Big-nosed chameleon (Calumma nasutum)

Also known as: Bignose chameleon, Leaf-nosed chameleon
Synonyms: Calumma nasuta, Camaeleon nasutus, Chamaeleo nasutus, Chamaeleo radamanus
GenusCalumma (1)
SizeMale total length: up to 108 mm (2)
Female total length: up to 102 mm (2)

Listed on Appendix II of CITES (1).

One of the smallest of the arboreal chameleons (3), the big-nosed chameleon is named for the large, paddle-like appendage which projects from the nose region (2). This flexible appendage is larger and more square-shaped on males, and is believed to be used to recognise potential mates (2). Male big-nosed chameleons can also be distinguished by the more pronounced casque, a bony head crest (2). The skin of both sexes is usually a shade of brown, reddish-brown, tan, or light green (2) (3), with females not receptive to mating rapidly developing a striking display of whitish-blue to turquoise spots on top of the head and on the sides of the nasal appendage (2). Like other chameleons, this big-nosed species has a prehensile tail, fused toes, distinctive turret-like eyes and an impressively long tongue (4).

Occurs in the humid regions of eastern and northern Madagascar (2).

The big-nosed chameleon inhabits primary forest, forest edge and secondary forest where it is found in low vegetation, generally one to two metres above the ground (2).

Chameleons are generally solitary and move about on slender branches and twigs, gripping with their fused toes. The prehensile tail provides an additional ‘hand’ on this precarious walkway as they scan the surrounding area with their independently mobile eyes for small insect prey (4). When sleeping or resting, the big-nosed chameleon is said to position itself head downwards as it clings to a narrow twig or vine (3).

In captivity, female big-nosed chameleons have been recorded producing several clutches of two to six eggs each year (3). These eggs are incubated for about 90 days, at a temperature of around 23 degrees Celsius (2) (3).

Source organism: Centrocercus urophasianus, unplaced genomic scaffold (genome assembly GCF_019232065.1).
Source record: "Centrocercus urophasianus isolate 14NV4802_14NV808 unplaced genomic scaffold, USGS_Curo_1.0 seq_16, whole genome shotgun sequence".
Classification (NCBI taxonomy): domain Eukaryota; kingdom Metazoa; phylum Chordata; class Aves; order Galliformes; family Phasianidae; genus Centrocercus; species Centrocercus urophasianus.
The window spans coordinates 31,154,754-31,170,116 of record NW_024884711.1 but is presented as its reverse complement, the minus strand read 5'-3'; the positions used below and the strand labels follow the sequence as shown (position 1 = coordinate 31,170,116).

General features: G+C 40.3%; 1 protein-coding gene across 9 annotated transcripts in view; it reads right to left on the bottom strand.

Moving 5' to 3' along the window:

Unlike many other chameleons, the big-nosed chameleon is believed to not be currently threatened by collection for the international pet trade (1); however, other reports indicate that the trade in this species is slowly starting to grow (3). While the big-nosed chamelone has a relatively large distribution, low densities of this species recorded in some areas indicate that certain populations may be at risk from any potential threats (5), such as the habitat destruction impacting many of Madagascar’s incredible reptiles (4).

The big-nosed chameleon is listed on Appendix II of the Convention on International Trade in Endangered Species (CITES), so that any international trade in this species that does occur should be carefully monitored (1). There are currently no other known conservation measures in place specifically for the big-nosed chameleon, but the government of Madagascar, along with many local and international conservation organisations, are working to conserve the unique biodiversity of this remarkable island (6) (7).

For further information on conservation in Madagascar see:

This information is awaiting authentication by a species expert, and will be updated as soon as possible. If you are able to help please contact:

  1. CITES (July, 2007)
  2. Glaw, F. and Vences, M. (1994) A Fieldguide to the Amphibians and Reptiles of Madagascar. M. Vences and F. Glaw Verlags GbR, Germany.
  3. Bartlett, R.D. and Bartlett, P.P. (1995) Chameleons: Everything About Selection, Care, Nutrition, Diseases, Breeding, and Behavior. Barron’s Educational Series Inc, New York.
  4. Halliday, T. and Adler, K. (2002) The New Encyclopedia of Reptile and Amphibians. Oxford University Press, Oxford.
  5. Jenkins, R.K.B., Brady, L.D., Huston, K., Kauffmann, J.L.D., Rabearivony, J., Raveloson, G. and Rowcliffe, J.M. (1999) The population status of chameleons within Ranomfana National Park, Madagascar, and recommendations for future monitoring. Oryx, 33(1): 38 - 46.
  6. Madagascar Wildlife Conservation (April, 2008)
  7. Conservation International: Biodiversity Hotspots (April, 2008)